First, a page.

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City native Art Rupe, shown outside his Specialty Records office in Los Angeles in the 1950s. A member of the Rock & Roll Hall of Fame, Rupe died Friday at age 104. (Courtesy Arthur N. Rupe Foundation)
Arthur N. Rupe—McKeesport native, Rock & Roll Hall of Fame record producer, oil and gas entrepreneur, and philanthropist—died Friday at his home in Santa Barbara, Calif. He was 104.
Born Arthur N. Goldberg on Sept. 5, 1917, to a Jewish working-class family in Greensburg, Art Rupe grew up in nearby McKeesport.
Growing up in an ethnically and racially diverse neighborhood in McKeesport, Rupe developed a keen interest in rhythm & blues and gospel music.
In an interview more than a decade ago with Tube City Almanac’s Jason Togyer, Rupe said his first exposure to Black gospel music came on Sunday mornings, when he would hear Black choirs performing at local Baptist churches around his neighborhood.
Following his 1935 graduation from McKeesport High School, Rupe attended college at Virginia Tech and Miami University of Ohio, and in 1939 set off for Los Angeles to make his way in the world. Years later, he would complete his university education at UCLA.
It was upon arrival in California that he changed his surname to “Rupe”; he had learned from his paternal grandfather that this was in fact the family name, “Goldberg” having been adopted at Ellis Island.
During the Second World War, Rupe worked on an engineering crew testing Liberty ships on L.A.’s Terminal Island. As the war was winding down, realizing he would soon be unemployed, he resolved to go into business as a record producer.
He therefore chose to specialize in what were then called “race records,” music made by and for Black Americans.
In late 1944, with Ben Siegert, Rupe formed a company called Juke Box Records. His first record, called “Boogie #1,” produced on a low budget with only three musicians, sold 70,000 copies, a regional hit at the time.
In September 1946 Rupe set out on his own, launching a new label, Specialty Records. Over the next 15 years, Specialty became one of the most prominent independent recording companies, with worldwide distribution.
Rupe’s work at Specialty played a key role in the emergence of the new musical genre of rock & roll. The label featured such artists as Roy Milton, Percy Mayfield, Joe and Jimmy Liggins, Lloyd Price, Little Richard and Sam Cooke.
At age 93, Art Rupe was inducted into the Blues Hall of Fame in 2007 and was elected to the Rock & Roll Hall of Fame in 2011.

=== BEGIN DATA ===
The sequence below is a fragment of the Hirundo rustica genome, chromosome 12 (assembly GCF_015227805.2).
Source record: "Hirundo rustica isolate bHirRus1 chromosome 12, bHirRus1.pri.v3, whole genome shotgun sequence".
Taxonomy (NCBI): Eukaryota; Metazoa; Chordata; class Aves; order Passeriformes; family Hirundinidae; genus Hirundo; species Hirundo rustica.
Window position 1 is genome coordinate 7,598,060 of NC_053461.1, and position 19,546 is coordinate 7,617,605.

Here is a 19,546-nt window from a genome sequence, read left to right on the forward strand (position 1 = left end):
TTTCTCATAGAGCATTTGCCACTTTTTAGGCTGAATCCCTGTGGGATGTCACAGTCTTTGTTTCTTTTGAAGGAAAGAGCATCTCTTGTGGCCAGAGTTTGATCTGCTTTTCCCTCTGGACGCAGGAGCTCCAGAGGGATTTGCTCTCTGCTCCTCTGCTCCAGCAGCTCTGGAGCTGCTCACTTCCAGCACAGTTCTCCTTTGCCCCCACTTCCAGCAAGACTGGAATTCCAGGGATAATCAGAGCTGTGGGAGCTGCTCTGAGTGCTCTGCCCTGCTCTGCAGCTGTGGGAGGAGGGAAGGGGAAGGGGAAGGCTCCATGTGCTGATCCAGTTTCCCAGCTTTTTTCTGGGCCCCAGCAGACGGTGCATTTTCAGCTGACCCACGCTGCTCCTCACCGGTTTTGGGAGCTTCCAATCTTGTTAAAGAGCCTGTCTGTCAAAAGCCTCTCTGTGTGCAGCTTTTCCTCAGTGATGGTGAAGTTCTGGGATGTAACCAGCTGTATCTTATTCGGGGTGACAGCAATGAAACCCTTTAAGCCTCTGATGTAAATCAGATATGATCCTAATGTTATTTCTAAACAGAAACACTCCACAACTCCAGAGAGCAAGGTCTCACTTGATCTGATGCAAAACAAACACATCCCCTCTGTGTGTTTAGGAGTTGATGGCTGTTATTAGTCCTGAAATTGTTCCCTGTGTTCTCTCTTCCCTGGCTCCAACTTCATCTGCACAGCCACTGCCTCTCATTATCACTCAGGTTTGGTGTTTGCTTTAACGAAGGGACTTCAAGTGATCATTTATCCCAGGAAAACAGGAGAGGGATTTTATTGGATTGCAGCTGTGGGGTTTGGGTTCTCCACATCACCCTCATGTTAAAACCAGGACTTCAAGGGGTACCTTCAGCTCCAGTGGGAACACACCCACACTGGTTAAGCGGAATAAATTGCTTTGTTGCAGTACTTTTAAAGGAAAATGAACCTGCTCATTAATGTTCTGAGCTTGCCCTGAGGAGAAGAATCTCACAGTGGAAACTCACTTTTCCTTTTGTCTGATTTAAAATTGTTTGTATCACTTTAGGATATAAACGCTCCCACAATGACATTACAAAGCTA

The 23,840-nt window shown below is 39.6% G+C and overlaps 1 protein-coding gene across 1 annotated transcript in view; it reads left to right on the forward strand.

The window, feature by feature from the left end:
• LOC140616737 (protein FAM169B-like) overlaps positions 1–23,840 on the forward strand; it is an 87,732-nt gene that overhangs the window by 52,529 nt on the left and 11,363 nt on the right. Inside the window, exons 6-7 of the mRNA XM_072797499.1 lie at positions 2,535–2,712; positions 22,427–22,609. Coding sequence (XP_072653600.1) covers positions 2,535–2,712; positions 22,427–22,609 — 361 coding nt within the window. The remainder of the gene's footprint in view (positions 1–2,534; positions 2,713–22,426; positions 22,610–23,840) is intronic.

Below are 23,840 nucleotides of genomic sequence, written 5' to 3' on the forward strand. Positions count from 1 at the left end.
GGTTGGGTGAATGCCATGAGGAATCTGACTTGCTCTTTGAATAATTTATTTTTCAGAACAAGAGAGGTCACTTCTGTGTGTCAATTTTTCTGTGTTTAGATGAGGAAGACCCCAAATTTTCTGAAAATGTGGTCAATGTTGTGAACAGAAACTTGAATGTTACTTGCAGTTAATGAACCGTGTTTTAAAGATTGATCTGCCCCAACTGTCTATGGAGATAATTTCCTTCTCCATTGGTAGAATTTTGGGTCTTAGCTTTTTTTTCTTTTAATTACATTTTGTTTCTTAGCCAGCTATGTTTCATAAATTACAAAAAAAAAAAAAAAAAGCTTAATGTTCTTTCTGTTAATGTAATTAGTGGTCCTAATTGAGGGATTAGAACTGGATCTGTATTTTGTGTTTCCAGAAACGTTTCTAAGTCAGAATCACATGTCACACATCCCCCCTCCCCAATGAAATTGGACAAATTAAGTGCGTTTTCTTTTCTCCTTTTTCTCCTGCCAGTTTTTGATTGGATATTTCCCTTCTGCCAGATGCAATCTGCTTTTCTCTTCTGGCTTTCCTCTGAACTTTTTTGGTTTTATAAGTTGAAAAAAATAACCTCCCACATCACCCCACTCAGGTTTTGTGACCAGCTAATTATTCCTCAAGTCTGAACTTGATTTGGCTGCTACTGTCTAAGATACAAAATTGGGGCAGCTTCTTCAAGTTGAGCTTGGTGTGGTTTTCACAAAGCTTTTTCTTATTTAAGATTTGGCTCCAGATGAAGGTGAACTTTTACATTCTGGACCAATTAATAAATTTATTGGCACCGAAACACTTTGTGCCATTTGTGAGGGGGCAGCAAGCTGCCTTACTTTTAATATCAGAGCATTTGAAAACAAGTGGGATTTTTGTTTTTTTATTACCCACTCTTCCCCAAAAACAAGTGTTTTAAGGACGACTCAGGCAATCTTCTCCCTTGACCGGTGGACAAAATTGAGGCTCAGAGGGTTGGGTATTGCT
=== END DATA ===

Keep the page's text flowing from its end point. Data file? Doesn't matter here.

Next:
Lloyd Price, a singer, bandlander, entrepreneur and record executive who accepted the award on Rupe’s behalf, credited Rupe with helping to dissolve the color barrier between Black and white audiences.
“Art longed to bring that feeling of gospel music to secular records,” said Price, who died in 2021.
“His idea (was) that spiritual sound could touch everyone that wasn’t about who you were, where you lived, how much money you had, or what race you were, was to break down a wall and create a whole new musical movement in America.”
Beginning in the early 1950s, Rupe also began investing in oil and gas production, eventually starting his own oil company. Initially operations were centered in Texas, but later the company shifted its focus to drilling in West Virginia and then Ohio. With his Ohio-based partners he remained active in the industry until the end.
Rupe devoted the last decades of his long life to his philanthropic foundation in Santa Barbara. The Arthur N. Rupe Foundation pursues “creative solutions to societal issues,” primarily by supporting public policy research, education and advocacy.
It has historically sponsored public debates on controversial issues both in scholastic and public settings. Significant resources are also devoted to supporting family caregivers for patients suffering from Alzheimer’s disease and other forms of dementia.
Arthur N. Rupe is survived by his daughter Beverly Rupe Schwarz; her husband Leo Schwarz; his granddaughter, Madeline Kahan; and her husband Kyle Kahan.
Editor’s Note: Most of this article was supplied by the Arthur N. Rupe Foundation.
Originally published April 18, 2022.